On July 5, several major players in Canada's grain-handling industry finalized plans for divestitures as agreed with the Competition Bureau (the Bureau). The most recent divestitures were required following the June, 2007 acquisition by Regina-based Saskatchewan Wheat Pool (SWP) of Winnipeg-based Agricore United (AU). However, the entire process dates back to the beginning of the most recent round of grain-handling consolidation in 2001, when United Grain Growers Ltd. (UGG) acquired Agricore Cooperative Ltd. (ACL). The complicated package of remedies includes the following:

AU has finally sold off its Port of Vancouver grain-handling terminal (the UGG Terminal) to Alliance Grain Terminal Ltd., pursuant to a consent agreement registered at the Tribunal by UGG on October 17, 2002 (the 2002 Consent Agreement). The divestiture had been ordered in response to UGG's 2001 acquisition of ACL.

SWP has sold off nine inland grain elevators and a Port of Vancouver terminal elevator to Cargill Ltd. (Cargill). The sale was made pursuant to a consent agreement registered on March 28, 2007 (the 2007 Consent Agreement). The Bureau had determined that even with the divestiture of the UGG Terminal, noted above, the SWP/AU merger would have led to the post-transaction entity controlling 89% of licensed grain storage capacity at the Port of Vancouver. It would also have eliminated competition between the two largest players in the Canadian West Coast Port Terminal grain-handling services market.

Under the terms of the same consent agreement, SWP has also ended its Vancouver-based joint venture (Pacific Gateway Terminal Ltd.) with Winnipeg-based James Richardson International (JRI), which had been under challenge by Commissioner of Competition Sheridan Scott (the Commissioner).

JRI itself entered into a consent agreement pursuant to which it will divest two Manitoba-based grain elevators, stemming from its acquisition from SWP of some of AU's inland grain elevators.

The UGG Terminal divestiture process was anything but swift. Following the UGG/ACL merger, the resultant entity, AU, was required to divest primary grain elevators in Alberta and Manitoba, as well as a terminal at the Port of Vancouver. Under the terms of the 2002 Consent Agreement, AU was required to divest six primary grain elevators in the two Prairie provinces in order to assuage competition concerns in certain local markets. If AU was unable to complete the divestiture within an allotted confidential time period, the facilities were to be sold off by a trustee. Five of the six were sold on time, but AU was unable to complete the sixth sale despite numerous deadline extensions granted by the Bureau. The trustee was ultimately employed, and the sixth grain elevator eventually sold.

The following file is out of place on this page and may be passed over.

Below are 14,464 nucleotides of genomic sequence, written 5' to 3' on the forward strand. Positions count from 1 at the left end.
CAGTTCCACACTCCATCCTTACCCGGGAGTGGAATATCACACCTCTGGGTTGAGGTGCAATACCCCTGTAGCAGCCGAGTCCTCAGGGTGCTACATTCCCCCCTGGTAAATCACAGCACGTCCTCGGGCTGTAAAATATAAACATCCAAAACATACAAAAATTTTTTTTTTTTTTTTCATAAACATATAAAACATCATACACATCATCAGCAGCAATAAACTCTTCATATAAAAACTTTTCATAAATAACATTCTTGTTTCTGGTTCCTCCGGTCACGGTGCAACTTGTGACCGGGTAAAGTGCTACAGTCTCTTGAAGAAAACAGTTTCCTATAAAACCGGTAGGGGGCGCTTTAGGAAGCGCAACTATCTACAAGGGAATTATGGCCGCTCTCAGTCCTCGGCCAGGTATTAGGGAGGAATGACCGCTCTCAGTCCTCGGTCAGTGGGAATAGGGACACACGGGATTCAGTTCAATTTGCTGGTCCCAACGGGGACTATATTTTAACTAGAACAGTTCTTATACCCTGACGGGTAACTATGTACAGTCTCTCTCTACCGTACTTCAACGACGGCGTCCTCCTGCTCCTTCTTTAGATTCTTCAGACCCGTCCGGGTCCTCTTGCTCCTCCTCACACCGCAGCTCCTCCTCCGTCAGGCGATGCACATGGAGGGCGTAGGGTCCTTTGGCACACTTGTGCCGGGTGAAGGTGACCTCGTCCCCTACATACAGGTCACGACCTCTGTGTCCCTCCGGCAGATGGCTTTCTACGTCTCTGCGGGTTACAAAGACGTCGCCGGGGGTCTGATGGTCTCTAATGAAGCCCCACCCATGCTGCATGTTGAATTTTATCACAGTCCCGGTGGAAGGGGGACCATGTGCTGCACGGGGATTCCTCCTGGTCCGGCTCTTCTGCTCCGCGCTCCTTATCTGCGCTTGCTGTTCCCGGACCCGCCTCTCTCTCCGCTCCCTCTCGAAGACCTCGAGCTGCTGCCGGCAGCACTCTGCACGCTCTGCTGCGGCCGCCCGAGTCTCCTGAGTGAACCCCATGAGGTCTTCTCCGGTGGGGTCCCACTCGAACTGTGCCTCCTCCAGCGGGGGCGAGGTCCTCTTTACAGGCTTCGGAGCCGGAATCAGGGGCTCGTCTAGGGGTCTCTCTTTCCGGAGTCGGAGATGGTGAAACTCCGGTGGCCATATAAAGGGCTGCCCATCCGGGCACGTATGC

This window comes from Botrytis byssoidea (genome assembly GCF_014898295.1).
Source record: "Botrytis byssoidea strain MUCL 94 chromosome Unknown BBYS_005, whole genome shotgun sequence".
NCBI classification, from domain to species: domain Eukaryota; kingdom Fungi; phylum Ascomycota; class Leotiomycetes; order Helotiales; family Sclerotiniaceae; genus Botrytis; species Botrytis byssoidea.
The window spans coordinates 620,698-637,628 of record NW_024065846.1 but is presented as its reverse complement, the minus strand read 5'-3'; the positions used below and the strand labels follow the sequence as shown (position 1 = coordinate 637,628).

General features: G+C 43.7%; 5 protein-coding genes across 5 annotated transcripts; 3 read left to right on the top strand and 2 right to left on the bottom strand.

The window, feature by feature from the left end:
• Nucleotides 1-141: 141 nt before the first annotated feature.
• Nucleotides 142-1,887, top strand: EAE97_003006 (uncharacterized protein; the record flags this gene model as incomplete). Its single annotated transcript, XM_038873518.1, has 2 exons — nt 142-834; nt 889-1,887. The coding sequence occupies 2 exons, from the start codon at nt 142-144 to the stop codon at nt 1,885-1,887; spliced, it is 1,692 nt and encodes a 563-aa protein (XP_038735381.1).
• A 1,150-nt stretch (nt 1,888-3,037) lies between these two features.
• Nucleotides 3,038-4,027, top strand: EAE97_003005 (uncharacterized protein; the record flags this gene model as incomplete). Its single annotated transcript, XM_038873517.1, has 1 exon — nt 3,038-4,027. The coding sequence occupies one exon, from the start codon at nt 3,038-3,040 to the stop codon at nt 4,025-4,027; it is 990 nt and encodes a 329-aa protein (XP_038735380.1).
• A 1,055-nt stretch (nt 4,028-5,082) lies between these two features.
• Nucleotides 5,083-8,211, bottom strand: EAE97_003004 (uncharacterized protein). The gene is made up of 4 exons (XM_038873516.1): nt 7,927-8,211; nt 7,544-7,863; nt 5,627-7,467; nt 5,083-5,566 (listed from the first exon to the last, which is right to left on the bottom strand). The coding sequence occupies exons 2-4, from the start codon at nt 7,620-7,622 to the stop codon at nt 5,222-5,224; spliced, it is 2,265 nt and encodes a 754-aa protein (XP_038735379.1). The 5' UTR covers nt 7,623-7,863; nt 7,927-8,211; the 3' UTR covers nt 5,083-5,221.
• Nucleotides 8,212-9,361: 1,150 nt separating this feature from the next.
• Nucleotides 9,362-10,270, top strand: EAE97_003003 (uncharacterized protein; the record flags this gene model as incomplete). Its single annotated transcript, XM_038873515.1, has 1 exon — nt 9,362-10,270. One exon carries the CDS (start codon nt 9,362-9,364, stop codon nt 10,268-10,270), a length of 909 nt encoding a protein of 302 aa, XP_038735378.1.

Similar difficulties were encountered with the Vancouver terminal. Under the 2002 Consent Agreement, AU was given until October 31, 2004 to dispose of one of its two terminals at the port, ultimately choosing the UGG Terminal. However, AU was unable to complete a sale before the deadline, and no fewer than ten extensions were granted by the Bureau in anticipation of an imminent sale.

The Bureau's patience was at an end in August 2005, and it would grant no further extensions. AU applied to the Competition Tribunal requesting that the agreement be rescinded under s. 106 of the Competition Act, due to changed circumstances in light of the amount of uncommitted grain shipped to the Port of Vancouver by independent grain companies. In May of 2006, following a Tribunal decision not to adjourn AU's hearing date, AU officially withdrew its application, and the divestiture was eventually completed over a year later, against the background of the SWP/AU merger.

The structure of the 2007 Consent Agreement appears to be broadly in line with the Information Bulletin on Merger Remedies in Canada issued by the Bureau in September 2006, and designed to avoid further long delays. The 2007 Consent Agreement gave SWP ninety days following its acquisition of AU to make the relevant divestitures to Cargill, laying out a "hold separate" regime over the interim period governing those assets and the employees who worked with them. If the sale could not be completed on time, a divestiture trustee would have been appointed to sell off a different set of assets, although this list would be kept confidential until four months after the trustee was empowered to make the sale. The trustee could be appointed as early as seventy-five days into SWP's sale process.

In the event that the trustee was unable to complete the sale within four months (or after any extensions expired), or even if the Commissioner did not by then feel that a sale was imminent, the agreement empowered her to apply to the Tribunal for an order to facilitate a sale of the "crown jewels," presumably in an attempt to sweeten the package for any prospective buyers. The Commissioner could also request a Tribunal order that SWP divest its entire ownership interest in AU.